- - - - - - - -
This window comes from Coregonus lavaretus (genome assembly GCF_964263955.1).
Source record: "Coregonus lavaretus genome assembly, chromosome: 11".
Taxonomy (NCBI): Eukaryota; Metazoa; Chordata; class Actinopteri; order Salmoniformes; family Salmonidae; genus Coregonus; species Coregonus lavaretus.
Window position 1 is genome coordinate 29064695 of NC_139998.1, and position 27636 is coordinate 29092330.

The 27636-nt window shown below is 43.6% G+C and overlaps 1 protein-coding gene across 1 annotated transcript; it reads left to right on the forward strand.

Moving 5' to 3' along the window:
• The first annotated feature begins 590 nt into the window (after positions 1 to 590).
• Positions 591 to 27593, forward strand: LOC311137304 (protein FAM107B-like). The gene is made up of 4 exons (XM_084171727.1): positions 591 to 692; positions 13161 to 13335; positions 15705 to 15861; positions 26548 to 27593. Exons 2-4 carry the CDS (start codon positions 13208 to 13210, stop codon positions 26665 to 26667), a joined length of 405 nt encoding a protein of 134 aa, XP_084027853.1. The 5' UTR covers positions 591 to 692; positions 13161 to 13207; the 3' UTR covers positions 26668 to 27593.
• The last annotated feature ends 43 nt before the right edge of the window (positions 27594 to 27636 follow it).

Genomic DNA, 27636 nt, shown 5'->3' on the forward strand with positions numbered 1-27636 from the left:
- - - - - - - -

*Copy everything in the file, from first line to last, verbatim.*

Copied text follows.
This window comes from Coregonus lavaretus (genome assembly GCF_964263955.1).
Source record: "Coregonus lavaretus genome assembly, chromosome: 11".
Taxonomy (NCBI): Eukaryota; Metazoa; Chordata; class Actinopteri; order Salmoniformes; family Salmonidae; genus Coregonus; species Coregonus lavaretus.
Window position 1 is genome coordinate 29064695 of NC_139998.1, and position 27636 is coordinate 29092330.

The 27636-nt window shown below is 43.6% G+C and overlaps 1 protein-coding gene across 1 annotated transcript; it reads left to right on the forward strand.

Moving 5' to 3' along the window:
• The first annotated feature begins 590 nt into the window (after positions 1 to 590).
• Positions 591 to 27593, forward strand: LOC311137304 (protein FAM107B-like). The gene is made up of 4 exons (XM_084171727.1): positions 591 to 692; positions 13161 to 13335; positions 15705 to 15861; positions 26548 to 27593. Exons 2-4 carry the CDS (start codon positions 13208 to 13210, stop codon positions 26665 to 26667), a joined length of 405 nt encoding a protein of 134 aa, XP_084027853.1. The 5' UTR covers positions 591 to 692; positions 13161 to 13207; the 3' UTR covers positions 26668 to 27593.
• The last annotated feature ends 43 nt before the right edge of the window (positions 27594 to 27636 follow it).

Genomic DNA, 27636 nt, shown 5'->3' on the forward strand with positions numbered 1-27636 from the left: